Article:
That means many teachers don't know how to use a computer, which could be a source of tension as the government continues the rollout. "Often, the computers are received with great enthusiasm, but just as often, teachers view them with some concern," says Alberto Patiño, a professor of education at the Pontifical Catholic University of Lima, who previously directed a government program that started equipping public secondary schools with computer labs. (So far, just 3% of Peru's 90,000 public schools are connected to the Internet.) "They're afraid that the kids will whiz past them, and they aren't accustomed to children manipulating their own sources of information."
On the plus side, he says, "that provides a tremendous incentive for teachers to quickly master the technology themselves." The government now is offering teachers a $150 cash grant and a low-interest, four-year loan for those who want to buy their own computers.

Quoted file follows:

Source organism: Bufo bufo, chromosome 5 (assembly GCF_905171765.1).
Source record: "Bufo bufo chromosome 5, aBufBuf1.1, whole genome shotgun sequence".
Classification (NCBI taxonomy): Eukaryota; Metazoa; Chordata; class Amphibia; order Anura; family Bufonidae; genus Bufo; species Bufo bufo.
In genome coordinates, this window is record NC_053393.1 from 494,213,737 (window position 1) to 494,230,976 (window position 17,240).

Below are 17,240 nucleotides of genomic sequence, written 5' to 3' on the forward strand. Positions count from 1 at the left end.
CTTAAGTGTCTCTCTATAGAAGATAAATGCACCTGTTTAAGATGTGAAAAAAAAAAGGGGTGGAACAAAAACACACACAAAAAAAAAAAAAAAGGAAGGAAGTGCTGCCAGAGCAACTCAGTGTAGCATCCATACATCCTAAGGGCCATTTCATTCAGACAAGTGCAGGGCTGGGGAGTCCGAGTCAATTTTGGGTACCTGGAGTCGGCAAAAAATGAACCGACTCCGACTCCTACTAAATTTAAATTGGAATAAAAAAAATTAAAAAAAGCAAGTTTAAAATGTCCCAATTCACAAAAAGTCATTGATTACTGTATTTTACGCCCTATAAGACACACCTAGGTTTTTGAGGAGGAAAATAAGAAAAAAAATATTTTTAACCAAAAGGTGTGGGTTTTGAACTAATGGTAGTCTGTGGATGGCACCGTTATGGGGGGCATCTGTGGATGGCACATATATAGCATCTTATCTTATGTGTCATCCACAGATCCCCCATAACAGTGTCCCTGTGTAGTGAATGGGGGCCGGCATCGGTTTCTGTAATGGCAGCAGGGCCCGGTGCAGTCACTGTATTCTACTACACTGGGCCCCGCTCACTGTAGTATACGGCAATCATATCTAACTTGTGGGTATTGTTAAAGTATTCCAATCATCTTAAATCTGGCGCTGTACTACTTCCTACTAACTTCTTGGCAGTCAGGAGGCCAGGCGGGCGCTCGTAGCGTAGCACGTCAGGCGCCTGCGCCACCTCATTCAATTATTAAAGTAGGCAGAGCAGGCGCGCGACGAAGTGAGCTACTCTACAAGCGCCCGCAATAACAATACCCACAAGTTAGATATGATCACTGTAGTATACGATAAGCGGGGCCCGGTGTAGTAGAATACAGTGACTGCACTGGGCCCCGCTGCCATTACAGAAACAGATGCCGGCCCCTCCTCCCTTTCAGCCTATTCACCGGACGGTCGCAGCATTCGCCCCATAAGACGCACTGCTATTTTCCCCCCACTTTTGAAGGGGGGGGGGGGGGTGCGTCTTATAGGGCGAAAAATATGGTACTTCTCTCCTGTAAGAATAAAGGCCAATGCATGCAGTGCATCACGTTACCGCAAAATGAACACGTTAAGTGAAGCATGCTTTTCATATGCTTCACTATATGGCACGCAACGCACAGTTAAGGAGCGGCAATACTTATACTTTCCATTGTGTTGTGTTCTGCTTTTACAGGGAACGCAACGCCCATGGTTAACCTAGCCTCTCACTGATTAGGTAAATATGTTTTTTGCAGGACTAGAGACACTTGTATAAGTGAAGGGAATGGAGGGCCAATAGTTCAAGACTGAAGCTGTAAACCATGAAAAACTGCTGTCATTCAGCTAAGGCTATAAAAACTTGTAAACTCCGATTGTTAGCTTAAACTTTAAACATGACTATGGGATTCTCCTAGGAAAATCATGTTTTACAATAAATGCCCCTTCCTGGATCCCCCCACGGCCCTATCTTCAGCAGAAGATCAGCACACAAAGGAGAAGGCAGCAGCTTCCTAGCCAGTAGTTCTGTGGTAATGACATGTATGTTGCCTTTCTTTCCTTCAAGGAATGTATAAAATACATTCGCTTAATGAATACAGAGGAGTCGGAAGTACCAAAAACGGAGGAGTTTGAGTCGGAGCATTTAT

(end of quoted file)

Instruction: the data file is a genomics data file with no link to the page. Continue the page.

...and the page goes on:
Some are skeptical that the laptops will bear as much fruit as has been advertised. "Technology alone doesn't work miracles," says Patiño. Still, he believes the laptops offer valuable software and educational materials that should give poor, rural schoolchildren a real leg up.
Becerra says he views this as a unique opportunity to force change. To critics who say the laptops could "disrupt" Peru's educational system for good, he responds: "I certainly hope it will disrupt things! A country that ranks at the very bottom in people's perception of educational quality has to do something disruptive."